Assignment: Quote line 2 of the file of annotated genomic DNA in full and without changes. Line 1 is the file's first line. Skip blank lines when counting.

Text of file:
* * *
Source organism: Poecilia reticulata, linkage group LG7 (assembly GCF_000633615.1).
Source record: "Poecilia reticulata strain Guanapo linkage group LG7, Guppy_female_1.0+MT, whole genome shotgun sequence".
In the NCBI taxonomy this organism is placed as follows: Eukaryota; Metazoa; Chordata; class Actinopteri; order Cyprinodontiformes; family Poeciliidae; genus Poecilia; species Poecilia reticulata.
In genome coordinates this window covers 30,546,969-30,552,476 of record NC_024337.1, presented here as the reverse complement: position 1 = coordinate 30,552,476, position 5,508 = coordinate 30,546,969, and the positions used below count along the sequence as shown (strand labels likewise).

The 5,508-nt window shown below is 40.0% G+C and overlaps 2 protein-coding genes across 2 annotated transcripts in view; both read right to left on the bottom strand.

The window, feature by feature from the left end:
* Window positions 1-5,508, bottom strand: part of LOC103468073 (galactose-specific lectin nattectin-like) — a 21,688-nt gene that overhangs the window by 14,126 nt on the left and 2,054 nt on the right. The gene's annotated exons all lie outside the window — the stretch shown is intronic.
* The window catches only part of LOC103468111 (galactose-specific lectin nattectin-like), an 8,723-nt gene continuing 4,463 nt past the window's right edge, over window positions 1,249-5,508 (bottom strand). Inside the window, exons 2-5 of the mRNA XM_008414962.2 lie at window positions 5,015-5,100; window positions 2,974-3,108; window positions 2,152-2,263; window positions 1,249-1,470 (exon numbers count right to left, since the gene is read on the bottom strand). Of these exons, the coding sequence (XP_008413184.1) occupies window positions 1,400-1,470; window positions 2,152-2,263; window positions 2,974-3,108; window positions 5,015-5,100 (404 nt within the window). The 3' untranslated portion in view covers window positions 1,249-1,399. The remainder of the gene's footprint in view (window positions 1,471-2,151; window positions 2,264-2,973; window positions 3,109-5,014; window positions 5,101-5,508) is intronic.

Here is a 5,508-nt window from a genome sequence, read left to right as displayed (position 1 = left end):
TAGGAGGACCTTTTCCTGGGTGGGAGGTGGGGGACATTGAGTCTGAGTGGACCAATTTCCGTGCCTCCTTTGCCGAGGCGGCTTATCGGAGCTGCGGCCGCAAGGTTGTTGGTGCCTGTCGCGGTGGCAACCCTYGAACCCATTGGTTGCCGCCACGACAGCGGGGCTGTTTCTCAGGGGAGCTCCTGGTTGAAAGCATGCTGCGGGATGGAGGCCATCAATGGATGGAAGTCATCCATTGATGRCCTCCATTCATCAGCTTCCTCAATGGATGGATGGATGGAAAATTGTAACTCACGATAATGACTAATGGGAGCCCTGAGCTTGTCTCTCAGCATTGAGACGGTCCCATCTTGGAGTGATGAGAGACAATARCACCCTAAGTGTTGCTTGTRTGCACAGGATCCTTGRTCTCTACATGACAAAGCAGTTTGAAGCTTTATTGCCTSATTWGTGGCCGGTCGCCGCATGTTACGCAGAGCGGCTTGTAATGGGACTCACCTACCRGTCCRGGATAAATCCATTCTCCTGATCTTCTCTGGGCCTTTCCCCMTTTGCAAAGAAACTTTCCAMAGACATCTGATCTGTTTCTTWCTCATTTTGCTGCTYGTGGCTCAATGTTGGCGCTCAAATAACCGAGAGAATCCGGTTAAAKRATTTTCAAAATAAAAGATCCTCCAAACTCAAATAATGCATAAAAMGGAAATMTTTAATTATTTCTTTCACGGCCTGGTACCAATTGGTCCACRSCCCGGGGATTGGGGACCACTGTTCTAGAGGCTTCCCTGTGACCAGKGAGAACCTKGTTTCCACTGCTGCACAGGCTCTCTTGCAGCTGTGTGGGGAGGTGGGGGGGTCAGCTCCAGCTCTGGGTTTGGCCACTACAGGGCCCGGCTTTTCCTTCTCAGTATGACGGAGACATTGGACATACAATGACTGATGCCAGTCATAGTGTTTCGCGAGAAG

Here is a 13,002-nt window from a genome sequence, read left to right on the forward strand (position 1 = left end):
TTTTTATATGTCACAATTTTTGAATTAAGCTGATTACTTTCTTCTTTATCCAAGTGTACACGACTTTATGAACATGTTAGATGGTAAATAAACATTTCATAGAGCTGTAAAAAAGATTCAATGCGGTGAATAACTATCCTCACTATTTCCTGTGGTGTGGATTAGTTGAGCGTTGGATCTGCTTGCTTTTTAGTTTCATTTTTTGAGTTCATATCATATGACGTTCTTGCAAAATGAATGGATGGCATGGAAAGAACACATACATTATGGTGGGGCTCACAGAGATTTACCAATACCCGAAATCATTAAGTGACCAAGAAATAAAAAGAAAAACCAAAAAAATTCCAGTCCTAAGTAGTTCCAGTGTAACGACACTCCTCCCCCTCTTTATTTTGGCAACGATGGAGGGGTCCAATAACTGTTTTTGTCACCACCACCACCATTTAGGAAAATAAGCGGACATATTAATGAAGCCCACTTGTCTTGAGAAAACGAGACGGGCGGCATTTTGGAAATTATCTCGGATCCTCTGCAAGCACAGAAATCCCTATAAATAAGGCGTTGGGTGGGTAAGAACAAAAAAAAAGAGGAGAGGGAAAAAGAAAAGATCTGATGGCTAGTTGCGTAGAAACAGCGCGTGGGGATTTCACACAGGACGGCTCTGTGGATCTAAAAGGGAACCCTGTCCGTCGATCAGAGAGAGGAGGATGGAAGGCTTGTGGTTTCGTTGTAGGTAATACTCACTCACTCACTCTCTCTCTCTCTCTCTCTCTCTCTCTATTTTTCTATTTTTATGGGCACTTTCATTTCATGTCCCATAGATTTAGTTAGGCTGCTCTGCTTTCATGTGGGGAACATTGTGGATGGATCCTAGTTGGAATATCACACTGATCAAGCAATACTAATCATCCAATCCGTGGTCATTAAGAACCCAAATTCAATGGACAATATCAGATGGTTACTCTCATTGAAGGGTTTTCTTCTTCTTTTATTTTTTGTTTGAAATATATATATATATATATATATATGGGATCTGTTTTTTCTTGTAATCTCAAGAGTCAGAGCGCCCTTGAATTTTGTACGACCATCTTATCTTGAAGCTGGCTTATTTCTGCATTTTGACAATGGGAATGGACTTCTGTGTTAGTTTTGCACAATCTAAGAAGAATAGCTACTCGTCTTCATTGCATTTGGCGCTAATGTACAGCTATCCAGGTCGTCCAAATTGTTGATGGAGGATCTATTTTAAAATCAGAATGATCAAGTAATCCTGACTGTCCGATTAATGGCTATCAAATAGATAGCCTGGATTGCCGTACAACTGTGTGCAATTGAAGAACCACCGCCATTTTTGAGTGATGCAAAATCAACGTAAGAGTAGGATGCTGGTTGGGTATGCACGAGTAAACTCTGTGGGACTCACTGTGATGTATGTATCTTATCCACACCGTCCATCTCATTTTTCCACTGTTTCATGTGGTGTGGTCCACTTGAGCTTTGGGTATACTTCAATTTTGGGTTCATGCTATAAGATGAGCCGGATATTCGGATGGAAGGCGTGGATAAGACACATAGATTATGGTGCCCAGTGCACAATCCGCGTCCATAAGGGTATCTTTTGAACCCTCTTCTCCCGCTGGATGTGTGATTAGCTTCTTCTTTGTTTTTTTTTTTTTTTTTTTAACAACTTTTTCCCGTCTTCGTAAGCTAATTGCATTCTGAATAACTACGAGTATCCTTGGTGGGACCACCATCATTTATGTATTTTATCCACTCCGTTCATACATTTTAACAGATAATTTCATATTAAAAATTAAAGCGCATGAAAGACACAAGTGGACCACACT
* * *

Source record: "Poecilia reticulata strain Guanapo linkage group LG7, Guppy_female_1.0+MT, whole genome shotgun sequence".